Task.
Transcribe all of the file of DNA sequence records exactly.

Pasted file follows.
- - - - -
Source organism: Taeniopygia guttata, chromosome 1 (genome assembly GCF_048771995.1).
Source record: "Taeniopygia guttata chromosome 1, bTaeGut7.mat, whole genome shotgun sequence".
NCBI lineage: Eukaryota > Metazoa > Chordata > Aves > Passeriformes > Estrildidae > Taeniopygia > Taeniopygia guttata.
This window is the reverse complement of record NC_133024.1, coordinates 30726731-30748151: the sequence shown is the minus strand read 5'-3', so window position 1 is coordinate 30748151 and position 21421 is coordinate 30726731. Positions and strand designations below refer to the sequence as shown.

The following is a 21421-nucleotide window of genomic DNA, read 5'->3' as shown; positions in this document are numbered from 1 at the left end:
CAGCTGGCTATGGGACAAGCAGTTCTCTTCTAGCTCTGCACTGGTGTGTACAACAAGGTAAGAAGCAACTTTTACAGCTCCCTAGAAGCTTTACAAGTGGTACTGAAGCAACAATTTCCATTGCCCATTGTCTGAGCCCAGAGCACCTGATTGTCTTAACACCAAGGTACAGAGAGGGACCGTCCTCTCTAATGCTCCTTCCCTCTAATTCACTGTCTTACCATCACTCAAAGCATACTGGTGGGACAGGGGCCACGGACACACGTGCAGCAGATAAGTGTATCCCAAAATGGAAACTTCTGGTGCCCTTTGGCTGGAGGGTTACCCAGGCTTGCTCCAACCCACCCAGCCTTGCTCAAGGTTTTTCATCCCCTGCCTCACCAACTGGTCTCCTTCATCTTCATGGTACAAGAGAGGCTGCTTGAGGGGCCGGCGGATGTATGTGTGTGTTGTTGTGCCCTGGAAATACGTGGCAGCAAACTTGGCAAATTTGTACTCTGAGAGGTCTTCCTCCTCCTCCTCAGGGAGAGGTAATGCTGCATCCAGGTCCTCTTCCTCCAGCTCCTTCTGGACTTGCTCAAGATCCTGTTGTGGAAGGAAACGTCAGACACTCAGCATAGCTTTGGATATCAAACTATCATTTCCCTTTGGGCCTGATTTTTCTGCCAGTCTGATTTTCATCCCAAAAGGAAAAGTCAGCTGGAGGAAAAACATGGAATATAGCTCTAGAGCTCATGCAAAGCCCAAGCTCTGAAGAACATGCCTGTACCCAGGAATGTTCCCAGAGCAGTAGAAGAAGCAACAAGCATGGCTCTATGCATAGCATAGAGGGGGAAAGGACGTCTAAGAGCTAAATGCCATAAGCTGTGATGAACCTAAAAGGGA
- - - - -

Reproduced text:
Source organism: Taeniopygia guttata, chromosome 1 (genome assembly GCF_048771995.1).
Source record: "Taeniopygia guttata chromosome 1, bTaeGut7.mat, whole genome shotgun sequence".
NCBI lineage: Eukaryota > Metazoa > Chordata > Aves > Passeriformes > Estrildidae > Taeniopygia > Taeniopygia guttata.
This window is the reverse complement of record NC_133024.1, coordinates 30726731-30748151: the sequence shown is the minus strand read 5'-3', so window position 1 is coordinate 30748151 and position 21421 is coordinate 30726731. Positions and strand designations below refer to the sequence as shown.

The following is a 21421-nucleotide window of genomic DNA, read 5'->3' as shown; positions in this document are numbered from 1 at the left end:
CAGCTGGCTATGGGACAAGCAGTTCTCTTCTAGCTCTGCACTGGTGTGTACAACAAGGTAAGAAGCAACTTTTACAGCTCCCTAGAAGCTTTACAAGTGGTACTGAAGCAACAATTTCCATTGCCCATTGTCTGAGCCCAGAGCACCTGATTGTCTTAACACCAAGGTACAGAGAGGGACCGTCCTCTCTAATGCTCCTTCCCTCTAATTCACTGTCTTACCATCACTCAAAGCATACTGGTGGGACAGGGGCCACGGACACACGTGCAGCAGATAAGTGTATCCCAAAATGGAAACTTCTGGTGCCCTTTGGCTGGAGGGTTACCCAGGCTTGCTCCAACCCACCCAGCCTTGCTCAAGGTTTTTCATCCCCTGCCTCACCAACTGGTCTCCTTCATCTTCATGGTACAAGAGAGGCTGCTTGAGGGGCCGGCGGATGTATGTGTGTGTTGTTGTGCCCTGGAAATACGTGGCAGCAAACTTGGCAAATTTGTACTCTGAGAGGTCTTCCTCCTCCTCCTCAGGGAGAGGTAATGCTGCATCCAGGTCCTCTTCCTCCAGCTCCTTCTGGACTTGCTCAAGATCCTGTTGTGGAAGGAAACGTCAGACACTCAGCATAGCTTTGGATATCAAACTATCATTTCCCTTTGGGCCTGATTTTTCTGCCAGTCTGATTTTCATCCCAAAAGGAAAAGTCAGCTGGAGGAAAAACATGGAATATAGCTCTAGAGCTCATGCAAAGCCCAAGCTCTGAAGAACATGCCTGTACCCAGGAATGTTCCCAGAGCAGTAGAAGAAGCAACAAGCATGGCTCTATGCATAGCATAGAGGGGGAAAGGACGTCTAAGAGCTAAATGCCATAAGCTGTGATGAACCTAAAAGGGA